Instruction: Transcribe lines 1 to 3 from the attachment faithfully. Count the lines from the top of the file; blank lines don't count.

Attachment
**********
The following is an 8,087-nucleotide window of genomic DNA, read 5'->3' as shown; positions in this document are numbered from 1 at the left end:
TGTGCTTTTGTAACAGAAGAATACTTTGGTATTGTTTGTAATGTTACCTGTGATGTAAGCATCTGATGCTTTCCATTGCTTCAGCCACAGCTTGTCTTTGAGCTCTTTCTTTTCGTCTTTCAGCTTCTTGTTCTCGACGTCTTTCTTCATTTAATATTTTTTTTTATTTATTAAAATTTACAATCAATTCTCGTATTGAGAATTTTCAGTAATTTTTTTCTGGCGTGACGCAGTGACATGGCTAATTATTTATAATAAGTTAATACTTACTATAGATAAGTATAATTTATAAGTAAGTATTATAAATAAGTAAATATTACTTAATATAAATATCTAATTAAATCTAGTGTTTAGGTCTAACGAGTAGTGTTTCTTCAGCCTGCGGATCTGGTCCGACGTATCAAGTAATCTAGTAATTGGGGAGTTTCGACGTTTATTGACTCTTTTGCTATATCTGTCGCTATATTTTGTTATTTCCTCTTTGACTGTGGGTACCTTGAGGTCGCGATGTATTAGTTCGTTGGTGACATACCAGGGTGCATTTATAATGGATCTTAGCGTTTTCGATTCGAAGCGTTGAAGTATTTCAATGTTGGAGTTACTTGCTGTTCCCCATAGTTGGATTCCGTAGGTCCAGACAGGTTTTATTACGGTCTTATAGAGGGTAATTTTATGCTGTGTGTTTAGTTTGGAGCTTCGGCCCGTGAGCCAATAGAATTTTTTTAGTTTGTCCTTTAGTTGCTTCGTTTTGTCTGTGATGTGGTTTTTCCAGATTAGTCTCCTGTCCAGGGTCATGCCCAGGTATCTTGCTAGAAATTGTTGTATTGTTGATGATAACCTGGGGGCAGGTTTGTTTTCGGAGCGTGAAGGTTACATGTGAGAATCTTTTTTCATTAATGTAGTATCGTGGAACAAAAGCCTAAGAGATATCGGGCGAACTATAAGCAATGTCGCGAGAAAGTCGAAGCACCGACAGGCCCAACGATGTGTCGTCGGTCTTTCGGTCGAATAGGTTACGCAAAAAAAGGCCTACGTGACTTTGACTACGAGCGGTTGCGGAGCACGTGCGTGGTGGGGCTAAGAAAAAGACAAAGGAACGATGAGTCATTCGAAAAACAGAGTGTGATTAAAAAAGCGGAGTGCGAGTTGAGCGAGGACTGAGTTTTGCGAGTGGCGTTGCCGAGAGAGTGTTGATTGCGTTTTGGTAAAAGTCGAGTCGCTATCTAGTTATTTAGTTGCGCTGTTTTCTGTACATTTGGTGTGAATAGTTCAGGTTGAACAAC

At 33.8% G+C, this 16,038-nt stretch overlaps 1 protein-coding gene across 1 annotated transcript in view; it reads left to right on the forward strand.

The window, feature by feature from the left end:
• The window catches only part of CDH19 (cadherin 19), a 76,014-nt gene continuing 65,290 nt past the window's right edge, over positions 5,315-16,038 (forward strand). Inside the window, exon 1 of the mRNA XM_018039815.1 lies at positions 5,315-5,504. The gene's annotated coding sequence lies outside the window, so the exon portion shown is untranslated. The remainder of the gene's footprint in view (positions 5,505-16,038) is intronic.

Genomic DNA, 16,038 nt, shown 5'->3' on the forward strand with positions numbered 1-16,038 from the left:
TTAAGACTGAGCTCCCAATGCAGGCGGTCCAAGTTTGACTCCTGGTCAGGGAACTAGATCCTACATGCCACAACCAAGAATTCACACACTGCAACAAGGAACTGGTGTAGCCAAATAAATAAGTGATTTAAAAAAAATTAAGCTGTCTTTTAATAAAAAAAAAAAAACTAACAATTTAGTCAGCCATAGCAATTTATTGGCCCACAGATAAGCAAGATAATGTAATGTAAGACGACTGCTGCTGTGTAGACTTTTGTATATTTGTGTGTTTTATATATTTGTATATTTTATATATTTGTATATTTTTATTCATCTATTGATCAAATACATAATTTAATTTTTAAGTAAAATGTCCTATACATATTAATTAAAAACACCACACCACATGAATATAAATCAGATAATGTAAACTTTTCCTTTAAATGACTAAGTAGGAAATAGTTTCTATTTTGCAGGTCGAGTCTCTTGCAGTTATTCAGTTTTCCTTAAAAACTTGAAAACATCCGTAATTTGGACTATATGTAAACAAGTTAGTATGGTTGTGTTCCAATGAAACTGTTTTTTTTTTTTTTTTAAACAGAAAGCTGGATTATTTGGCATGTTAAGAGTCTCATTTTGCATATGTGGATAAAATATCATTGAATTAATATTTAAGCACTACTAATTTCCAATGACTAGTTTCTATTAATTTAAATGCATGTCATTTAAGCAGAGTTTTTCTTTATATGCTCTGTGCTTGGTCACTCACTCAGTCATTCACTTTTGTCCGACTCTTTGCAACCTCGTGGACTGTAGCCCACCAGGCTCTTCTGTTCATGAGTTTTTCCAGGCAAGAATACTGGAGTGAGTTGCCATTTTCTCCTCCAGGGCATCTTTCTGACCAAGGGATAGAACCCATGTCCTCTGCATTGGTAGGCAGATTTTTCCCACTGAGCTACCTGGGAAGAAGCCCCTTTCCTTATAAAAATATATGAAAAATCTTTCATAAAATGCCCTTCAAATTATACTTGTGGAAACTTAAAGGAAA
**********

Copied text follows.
The following is an 8,087-nucleotide window of genomic DNA, read 5'->3' as shown; positions in this document are numbered from 1 at the left end:
TGTGCTTTTGTAACAGAAGAATACTTTGGTATTGTTTGTAATGTTACCTGTGATGTAAGCATCTGATGCTTTCCATTGCTTCAGCCACAGCTTGTCTTTGAGCTCTTTCTTTTCGTCTTTCAGCTTCTTGTTCTCGACGTCTTTCTTCATTTAATATTTTTTTTTATTTATTAAAATTTACAATCAATTCTCGTATTGAGAATTTTCAGTAATTTTTTTCTGGCGTGACGCAGTGACATGGCTAATTATTTATAATAAGTTAATACTTACTATAGATAAGTATAATTTATAAGTAAGTATTATAAATAAGTAAATATTACTTAATATAAATATCTAATTAAATCTAGTGTTTAGGTCTAACGAGTAGTGTTTCTTCAGCCTGCGGATCTGGTCCGACGTATCAAGTAATCTAGTAATTGGGGAGTTTCGACGTTTATTGACTCTTTTGCTATATCTGTCGCTATATTTTGTTATTTCCTCTTTGACTGTGGGTACCTTGAGGTCGCGATGTATTAGTTCGTTGGTGACATACCAGGGTGCATTTATAATGGATCTTAGCGTTTTCGATTCGAAGCGTTGAAGTATTTCAATGTTGGAGTTACTTGCTGTTCCCCATAGTTGGATTCCGTAGGTCCAGACAGGTTTTATTACGGTCTTATAGAGGGTAATTTTATGCTGTGTGTTTAGTTTGGAGCTTCGGCCCGTGAGCCAATAGAATTTTTTTAGTTTGTCCTTTAGTTGCTTCGTTTTGTCTGTGATGTGGTTTTTCCAGATTAGTCTCCTGTCCAGGGTCATGCCCAGGTATCTTGCTAGAAATTGTTGTATTGTTGATGATAACCTGGGGGCAGGTTTGTTTTCGGAGCGTGAAGGTTACATGTGAGAATCTTTTTTCATTAATGTAGTATCGTGGAACAAAAGCCTAAGAGATATCGGGCGAACTATAAGCAATGTCGCGAGAAAGTCGAAGCACCGACAGGCCCAACGATGTGTCGTCGGTCTTTCGGTCGAATAGGTTACGCAAAAAAAGGCCTACGTGACTTTGACTACGAGCGGTTGCGGAGCACGTGCGTGGTGGGGCTAAGAAAAAGACAAAGGAACGATGAGTCATTCGAAAAACAGAGTGTGATTAAAAAAGCGGAGTGCGAGTTGAGCGAGGACTGAGTTTTGCGAGTGGCGTTGCCGAGAGAGTGTTGATTGCGTTTTGGTAAAAGTCGAGTCGCTATCTAGTTATTTAGTTGCGCTGTTTTCTGTACATTTGGTGTGAATAGTTCAGGTTGAACAAC

At 33.8% G+C, this 16,038-nt stretch overlaps 1 protein-coding gene across 1 annotated transcript in view; it reads left to right on the forward strand.